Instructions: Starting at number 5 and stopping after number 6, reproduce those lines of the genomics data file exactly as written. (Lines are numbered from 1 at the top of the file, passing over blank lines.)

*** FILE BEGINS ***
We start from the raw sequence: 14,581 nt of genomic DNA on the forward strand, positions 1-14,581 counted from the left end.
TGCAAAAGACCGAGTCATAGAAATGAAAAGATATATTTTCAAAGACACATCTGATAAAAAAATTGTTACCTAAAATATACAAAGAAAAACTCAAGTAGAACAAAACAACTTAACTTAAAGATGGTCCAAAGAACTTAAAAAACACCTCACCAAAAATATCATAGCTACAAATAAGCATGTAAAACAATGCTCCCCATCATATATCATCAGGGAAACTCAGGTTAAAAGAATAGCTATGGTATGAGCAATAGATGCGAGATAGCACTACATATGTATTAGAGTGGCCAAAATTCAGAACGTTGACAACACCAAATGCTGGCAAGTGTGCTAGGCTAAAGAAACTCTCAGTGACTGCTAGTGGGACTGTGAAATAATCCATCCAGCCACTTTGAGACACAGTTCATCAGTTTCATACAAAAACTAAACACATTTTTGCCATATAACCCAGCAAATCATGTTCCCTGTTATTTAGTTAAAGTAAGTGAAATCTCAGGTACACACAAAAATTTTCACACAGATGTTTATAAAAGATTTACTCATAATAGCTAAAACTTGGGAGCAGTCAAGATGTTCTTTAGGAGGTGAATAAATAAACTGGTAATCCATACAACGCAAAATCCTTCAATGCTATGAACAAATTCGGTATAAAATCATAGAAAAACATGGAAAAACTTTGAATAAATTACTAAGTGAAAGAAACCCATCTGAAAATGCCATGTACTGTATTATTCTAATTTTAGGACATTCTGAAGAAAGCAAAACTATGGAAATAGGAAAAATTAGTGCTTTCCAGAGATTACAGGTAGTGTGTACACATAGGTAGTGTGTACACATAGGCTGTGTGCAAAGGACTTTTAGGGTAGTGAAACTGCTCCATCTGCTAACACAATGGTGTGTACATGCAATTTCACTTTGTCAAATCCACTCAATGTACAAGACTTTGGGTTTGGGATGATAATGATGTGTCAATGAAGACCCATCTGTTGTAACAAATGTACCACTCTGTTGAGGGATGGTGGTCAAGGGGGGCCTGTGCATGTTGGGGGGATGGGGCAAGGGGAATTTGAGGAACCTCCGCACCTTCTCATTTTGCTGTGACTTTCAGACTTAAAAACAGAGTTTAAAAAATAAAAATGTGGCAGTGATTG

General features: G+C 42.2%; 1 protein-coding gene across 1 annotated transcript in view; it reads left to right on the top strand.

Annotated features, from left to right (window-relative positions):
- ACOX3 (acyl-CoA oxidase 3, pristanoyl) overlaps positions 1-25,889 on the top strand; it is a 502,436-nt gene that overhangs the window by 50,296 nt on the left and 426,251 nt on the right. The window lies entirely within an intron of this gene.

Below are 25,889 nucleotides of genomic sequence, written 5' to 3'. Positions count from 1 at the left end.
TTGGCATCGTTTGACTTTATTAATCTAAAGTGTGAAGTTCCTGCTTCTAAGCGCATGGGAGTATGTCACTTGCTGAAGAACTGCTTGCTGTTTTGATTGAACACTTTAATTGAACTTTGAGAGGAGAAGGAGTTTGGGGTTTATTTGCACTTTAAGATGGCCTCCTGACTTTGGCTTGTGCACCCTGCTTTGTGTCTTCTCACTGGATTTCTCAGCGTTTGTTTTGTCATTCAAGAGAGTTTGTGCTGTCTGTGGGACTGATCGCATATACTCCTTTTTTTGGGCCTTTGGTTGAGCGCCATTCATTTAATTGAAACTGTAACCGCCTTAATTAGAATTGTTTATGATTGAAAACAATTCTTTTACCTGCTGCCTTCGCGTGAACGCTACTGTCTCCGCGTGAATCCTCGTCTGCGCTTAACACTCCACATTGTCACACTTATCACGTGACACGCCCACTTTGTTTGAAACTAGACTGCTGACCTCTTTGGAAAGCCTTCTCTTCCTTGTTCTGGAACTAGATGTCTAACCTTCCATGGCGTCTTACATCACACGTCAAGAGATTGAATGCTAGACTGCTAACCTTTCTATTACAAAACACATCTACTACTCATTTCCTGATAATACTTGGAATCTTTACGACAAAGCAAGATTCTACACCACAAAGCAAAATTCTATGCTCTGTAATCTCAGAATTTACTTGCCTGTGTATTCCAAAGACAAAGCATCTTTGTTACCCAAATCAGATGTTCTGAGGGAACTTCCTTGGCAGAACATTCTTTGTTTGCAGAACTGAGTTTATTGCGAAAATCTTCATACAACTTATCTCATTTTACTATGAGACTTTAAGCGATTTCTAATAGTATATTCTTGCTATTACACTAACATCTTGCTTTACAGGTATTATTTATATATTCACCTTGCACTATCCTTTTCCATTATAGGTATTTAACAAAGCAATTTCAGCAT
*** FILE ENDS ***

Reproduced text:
- ACOX3 (acyl-CoA oxidase 3, pristanoyl) overlaps positions 1-25,889 on the top strand; it is a 502,436-nt gene that overhangs the window by 50,296 nt on the left and 426,251 nt on the right. The window lies entirely within an intron of this gene.

Below are 25,889 nucleotides of genomic sequence, written 5' to 3'. Positions count from 1 at the left end.